At Nelson and Nelson, we feature a wide assortment of beautiful antique sterling silver. But how does sterling silver differ from other silver?
Pure silver is too soft for creating functional objects like flatware, pitchers and plates. To compensate for the softness of pure silver, it's alloyed in a standard mass ratio of 92.5% silver to 7.5% other metals (often copper). This is why sterling silver often bears a ".925" stamp (see below).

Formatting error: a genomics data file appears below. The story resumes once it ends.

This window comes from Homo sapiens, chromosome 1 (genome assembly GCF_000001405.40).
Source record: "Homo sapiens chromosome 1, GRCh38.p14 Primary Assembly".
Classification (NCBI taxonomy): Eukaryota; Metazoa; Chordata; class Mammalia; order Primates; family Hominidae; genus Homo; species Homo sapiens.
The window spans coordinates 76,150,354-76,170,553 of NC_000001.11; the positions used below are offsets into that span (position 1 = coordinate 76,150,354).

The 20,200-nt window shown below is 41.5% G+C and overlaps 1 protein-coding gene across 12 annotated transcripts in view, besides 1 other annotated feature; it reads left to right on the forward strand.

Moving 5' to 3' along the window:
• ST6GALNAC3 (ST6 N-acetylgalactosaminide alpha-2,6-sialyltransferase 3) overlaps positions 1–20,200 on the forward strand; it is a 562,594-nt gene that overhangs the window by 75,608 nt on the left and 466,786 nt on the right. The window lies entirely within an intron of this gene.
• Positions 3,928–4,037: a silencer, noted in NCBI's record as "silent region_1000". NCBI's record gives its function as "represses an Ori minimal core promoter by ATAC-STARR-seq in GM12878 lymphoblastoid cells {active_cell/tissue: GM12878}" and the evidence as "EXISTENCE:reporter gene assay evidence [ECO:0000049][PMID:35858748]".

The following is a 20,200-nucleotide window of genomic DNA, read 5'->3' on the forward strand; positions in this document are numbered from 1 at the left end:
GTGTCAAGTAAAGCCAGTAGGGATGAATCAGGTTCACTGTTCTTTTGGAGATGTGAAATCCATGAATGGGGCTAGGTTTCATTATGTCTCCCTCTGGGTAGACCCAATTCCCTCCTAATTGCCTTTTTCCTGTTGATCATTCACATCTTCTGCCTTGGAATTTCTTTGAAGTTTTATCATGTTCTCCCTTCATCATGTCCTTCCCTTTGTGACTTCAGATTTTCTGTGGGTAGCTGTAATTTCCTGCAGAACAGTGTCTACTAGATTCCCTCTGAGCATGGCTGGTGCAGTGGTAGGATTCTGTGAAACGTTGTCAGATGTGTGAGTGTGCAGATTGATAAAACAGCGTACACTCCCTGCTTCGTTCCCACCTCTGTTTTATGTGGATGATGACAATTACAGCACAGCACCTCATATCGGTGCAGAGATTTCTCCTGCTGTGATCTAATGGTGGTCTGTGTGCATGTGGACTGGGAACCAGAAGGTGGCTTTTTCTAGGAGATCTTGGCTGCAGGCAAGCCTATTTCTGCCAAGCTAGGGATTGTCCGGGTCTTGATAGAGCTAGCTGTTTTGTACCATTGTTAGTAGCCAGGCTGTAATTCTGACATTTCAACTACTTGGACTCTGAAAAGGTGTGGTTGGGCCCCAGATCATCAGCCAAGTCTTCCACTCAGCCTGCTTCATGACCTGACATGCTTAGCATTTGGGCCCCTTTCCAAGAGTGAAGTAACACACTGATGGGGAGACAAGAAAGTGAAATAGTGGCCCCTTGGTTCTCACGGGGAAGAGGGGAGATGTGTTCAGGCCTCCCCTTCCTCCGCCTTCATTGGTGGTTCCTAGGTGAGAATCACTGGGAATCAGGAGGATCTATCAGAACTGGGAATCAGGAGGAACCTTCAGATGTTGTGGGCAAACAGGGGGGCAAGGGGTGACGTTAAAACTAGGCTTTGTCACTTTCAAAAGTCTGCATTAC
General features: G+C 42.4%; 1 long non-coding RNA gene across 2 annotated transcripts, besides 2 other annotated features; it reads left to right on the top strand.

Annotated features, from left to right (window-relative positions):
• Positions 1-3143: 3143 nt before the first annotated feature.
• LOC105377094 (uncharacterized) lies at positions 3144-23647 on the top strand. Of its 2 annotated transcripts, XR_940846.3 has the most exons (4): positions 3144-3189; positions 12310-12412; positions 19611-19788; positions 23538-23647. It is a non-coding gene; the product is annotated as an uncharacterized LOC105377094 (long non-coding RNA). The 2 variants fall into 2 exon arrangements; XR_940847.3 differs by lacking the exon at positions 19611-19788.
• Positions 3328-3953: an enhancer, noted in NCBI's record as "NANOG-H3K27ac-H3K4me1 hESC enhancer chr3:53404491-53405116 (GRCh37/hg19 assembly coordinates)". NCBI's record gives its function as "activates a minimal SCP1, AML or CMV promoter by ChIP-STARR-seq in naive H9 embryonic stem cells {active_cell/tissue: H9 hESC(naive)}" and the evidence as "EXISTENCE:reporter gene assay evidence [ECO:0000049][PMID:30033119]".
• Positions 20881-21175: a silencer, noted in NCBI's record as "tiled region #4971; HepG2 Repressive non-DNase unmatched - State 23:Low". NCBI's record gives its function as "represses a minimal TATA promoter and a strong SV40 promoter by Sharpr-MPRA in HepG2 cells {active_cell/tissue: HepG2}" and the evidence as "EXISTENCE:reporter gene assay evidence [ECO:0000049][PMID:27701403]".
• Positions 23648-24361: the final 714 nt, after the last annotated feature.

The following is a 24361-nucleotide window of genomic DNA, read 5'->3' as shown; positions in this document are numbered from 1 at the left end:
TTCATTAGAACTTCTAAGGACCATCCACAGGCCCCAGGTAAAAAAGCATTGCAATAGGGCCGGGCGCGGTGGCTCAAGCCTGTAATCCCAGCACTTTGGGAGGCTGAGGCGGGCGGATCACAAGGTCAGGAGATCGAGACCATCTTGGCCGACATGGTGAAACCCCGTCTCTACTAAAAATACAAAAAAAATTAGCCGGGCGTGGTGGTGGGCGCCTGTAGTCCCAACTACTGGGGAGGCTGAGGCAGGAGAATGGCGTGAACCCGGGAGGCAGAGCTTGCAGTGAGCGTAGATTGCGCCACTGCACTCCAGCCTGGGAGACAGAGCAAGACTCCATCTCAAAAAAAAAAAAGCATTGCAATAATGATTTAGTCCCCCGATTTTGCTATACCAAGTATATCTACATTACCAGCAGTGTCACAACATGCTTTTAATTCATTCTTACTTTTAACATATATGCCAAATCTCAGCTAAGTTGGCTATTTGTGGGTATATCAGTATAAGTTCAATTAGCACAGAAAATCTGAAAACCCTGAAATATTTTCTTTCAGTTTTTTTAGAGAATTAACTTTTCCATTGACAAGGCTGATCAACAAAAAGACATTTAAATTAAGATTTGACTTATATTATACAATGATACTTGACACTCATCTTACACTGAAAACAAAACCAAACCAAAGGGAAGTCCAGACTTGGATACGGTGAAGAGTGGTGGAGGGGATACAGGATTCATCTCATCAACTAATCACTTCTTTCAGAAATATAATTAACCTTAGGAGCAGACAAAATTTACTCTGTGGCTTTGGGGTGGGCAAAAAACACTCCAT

Sterling silver most likely originated in mainland Europe, and gets its name from the Old English "steorling" ("with/like little star"), possibly in reference to Norman coins stamped with the symbol.
Nelson and Nelson not only sells antique sterling silver, but also buys antique sterling silver flatware sets, tea sets, and other antique sterling silver items. If you're unsure about whether or not your item is indeed sterling, check it for a .925 hallmark. For other tips on selling us your antique silver, click here.